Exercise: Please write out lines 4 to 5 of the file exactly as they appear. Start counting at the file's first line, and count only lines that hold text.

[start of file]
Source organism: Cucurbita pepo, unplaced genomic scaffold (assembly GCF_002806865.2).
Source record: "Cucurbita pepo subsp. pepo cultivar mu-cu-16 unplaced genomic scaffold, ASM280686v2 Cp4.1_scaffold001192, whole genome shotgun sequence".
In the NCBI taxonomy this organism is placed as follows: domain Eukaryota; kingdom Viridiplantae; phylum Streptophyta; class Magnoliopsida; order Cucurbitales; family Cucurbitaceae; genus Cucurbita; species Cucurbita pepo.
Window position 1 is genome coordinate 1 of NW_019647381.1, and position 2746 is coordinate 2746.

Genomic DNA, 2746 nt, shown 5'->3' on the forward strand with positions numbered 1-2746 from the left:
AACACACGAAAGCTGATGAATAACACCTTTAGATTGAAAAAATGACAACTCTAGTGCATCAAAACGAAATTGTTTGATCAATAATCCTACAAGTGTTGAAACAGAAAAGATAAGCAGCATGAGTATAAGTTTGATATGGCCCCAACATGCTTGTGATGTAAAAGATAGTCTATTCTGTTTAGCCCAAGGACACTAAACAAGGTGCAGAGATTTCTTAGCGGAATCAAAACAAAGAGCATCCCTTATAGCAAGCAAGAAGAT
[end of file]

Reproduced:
Window position 1 is genome coordinate 1 of NW_019647381.1, and position 2746 is coordinate 2746.

Genomic DNA, 2746 nt, shown 5'->3' on the forward strand with positions numbered 1-2746 from the left: